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Heading: 1.1.4.3.1.1.2.1.1Aggregate Fines
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Incorporation of aggregate crusher fines in concrete seems to us like a green practice because using a material that might otherwise become waste is good for the environment; however, we understand that this idea may not earn green points or that no one has tried to earn points before. Does anyone have experience with this issue or know where to find more information please ?
thanks


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Margaret Reed


Lots of work has been done on this. Check out http://www.engr.utexas.edu/icar/publications/index.cfm. The problem is that the crusher fines have a higher water demand, which increases shrinkage and cracking and reduces strength. You may be able to use a cheap aggregate but the ultimate concrete cost will be much higher because of the need for additional cement.

I am having to do this in Zambia, where there is no good sand. We are using 742 lbs of cement/cyd to get an average strength of 7000 psi. And that is with using a lot of superplasticizer.

Jay Shilstone
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Jay Shilstone


Good idea to use crusher fines and if it is done well, it will be the concrete producer who will get your green points since he has a chance to use less "cement".
I disagree that more fines means automatically more water (and consequently more cement). Initially it might but if you increase fines correctly, water demand can well decrease. It all depends on the particle size distribution of ALL the fines (lets say under 125 µ). New milling techniques of cement has increased the water demand due to steep curved PSD. This can be compensated by other attractive fines such as calcium carbonate fines (CCF) on the lower end of the cement and fly ash and fine sands on the upper end.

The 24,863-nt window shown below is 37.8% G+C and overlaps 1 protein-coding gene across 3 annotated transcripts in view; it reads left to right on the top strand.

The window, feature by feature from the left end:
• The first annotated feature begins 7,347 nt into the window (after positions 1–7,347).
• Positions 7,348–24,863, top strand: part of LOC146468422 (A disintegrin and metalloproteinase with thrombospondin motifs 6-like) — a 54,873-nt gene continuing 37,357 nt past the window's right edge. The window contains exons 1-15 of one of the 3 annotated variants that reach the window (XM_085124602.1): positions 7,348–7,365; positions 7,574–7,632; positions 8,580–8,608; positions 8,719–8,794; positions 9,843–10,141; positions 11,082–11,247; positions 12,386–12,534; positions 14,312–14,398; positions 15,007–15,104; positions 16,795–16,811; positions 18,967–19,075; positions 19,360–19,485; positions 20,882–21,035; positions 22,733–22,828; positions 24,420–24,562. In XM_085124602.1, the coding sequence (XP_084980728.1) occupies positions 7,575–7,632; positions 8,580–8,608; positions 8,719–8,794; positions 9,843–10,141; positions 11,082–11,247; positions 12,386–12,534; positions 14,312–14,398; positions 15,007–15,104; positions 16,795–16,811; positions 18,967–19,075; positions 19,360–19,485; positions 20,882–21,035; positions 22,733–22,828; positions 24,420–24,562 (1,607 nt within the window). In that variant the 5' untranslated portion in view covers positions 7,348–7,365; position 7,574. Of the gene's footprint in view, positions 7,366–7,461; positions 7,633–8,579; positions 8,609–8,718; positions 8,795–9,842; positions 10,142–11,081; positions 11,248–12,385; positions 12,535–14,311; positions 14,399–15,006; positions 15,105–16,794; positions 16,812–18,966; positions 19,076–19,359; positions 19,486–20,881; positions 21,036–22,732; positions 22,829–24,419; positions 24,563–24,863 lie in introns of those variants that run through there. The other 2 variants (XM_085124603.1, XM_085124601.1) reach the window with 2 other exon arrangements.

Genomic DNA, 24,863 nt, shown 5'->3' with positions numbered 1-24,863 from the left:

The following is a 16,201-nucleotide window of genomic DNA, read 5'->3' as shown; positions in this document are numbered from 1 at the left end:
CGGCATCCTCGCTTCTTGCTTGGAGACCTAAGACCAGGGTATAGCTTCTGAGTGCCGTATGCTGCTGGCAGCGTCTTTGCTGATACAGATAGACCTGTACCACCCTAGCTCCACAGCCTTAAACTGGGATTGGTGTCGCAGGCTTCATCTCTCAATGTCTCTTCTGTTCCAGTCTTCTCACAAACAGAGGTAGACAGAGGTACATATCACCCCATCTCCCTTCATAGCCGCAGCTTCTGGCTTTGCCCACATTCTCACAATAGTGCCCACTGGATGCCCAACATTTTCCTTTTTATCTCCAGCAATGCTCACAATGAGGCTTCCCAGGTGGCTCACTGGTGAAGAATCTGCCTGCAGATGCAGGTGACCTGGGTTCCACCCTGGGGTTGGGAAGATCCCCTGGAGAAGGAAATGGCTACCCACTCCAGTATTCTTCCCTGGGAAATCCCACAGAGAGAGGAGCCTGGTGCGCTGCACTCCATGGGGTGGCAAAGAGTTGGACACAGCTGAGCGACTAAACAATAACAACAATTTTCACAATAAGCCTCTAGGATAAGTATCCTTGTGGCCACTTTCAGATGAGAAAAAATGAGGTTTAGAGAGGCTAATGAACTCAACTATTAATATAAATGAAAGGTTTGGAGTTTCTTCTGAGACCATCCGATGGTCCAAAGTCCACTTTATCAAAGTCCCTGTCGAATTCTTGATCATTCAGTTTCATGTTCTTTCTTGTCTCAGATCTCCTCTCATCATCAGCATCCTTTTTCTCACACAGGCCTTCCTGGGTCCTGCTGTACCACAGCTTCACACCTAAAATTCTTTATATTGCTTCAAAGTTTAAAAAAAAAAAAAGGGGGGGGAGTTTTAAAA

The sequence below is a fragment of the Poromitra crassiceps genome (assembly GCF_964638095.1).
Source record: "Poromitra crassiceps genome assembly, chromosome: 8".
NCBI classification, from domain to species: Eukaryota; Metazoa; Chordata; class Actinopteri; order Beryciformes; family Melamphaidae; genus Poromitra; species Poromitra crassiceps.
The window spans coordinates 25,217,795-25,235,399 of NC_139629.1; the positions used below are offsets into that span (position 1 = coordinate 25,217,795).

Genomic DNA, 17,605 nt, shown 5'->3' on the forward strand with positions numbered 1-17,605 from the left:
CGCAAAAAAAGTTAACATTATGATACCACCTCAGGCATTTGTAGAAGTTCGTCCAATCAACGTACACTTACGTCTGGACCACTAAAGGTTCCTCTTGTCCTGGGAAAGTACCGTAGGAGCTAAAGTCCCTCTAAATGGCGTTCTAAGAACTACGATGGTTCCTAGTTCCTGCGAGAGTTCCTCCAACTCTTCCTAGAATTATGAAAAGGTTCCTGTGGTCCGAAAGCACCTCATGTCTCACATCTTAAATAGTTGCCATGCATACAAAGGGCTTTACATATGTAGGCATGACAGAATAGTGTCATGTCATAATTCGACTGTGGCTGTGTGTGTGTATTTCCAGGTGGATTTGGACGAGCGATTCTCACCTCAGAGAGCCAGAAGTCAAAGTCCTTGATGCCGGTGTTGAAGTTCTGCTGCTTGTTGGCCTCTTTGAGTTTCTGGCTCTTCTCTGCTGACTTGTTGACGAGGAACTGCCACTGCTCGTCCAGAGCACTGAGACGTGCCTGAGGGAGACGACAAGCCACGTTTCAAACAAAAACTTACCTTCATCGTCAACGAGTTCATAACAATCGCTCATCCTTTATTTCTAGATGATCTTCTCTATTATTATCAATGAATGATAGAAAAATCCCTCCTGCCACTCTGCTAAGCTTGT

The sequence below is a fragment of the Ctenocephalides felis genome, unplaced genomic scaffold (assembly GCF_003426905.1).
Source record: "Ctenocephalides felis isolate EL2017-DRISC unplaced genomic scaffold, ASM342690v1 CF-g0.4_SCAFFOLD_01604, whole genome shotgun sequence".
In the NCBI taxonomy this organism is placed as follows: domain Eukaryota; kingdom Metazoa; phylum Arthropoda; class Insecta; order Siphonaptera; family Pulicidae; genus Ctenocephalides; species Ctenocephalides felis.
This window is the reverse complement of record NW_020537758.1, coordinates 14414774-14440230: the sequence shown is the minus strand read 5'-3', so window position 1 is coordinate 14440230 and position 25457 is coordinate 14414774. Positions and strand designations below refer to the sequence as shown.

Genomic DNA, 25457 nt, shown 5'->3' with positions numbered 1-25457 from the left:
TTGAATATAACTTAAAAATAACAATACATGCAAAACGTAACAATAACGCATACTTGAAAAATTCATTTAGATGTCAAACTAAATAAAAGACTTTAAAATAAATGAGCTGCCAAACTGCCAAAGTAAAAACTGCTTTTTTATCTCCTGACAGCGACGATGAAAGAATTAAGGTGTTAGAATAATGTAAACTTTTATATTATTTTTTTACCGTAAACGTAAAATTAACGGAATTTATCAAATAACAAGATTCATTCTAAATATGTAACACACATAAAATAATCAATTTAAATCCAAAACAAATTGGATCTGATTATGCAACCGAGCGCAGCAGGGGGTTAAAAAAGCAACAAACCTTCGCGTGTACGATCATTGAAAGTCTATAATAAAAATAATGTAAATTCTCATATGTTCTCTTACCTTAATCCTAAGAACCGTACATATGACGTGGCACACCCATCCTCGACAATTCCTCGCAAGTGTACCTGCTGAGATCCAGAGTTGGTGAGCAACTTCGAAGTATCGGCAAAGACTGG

Have a special lab, cement or CCF producer look at ALL the fines, especially yours!

The introduction in the Netherlands of the French concrete culture to use more fines to increase performance has been a great success. It means reducing portland cement while increasing strength and lowering the carbon footprint. We have two big aggregate suppliers here with great success stories on this with many customers.
Jay, what is your definition of "cement"? Do you consider composite cements and/or seperate added SCM's also cement?
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Boudewijn Piscaer


Could you provide additional information on the incorporation of aggregate fines in concrete in the Netherlands and France? Are there research documents or case studies that could help aggregate producers introduce this to hesitant concrete producers? Any information would be helpful. Thanks in advance.
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Adam Holst


"Aggregate Fines" covers a multitude of sins - from downright rubbish to properly shaped and graded material that is comparable in performance with natural sand. It all depends on production technique...
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Hugo Pettingell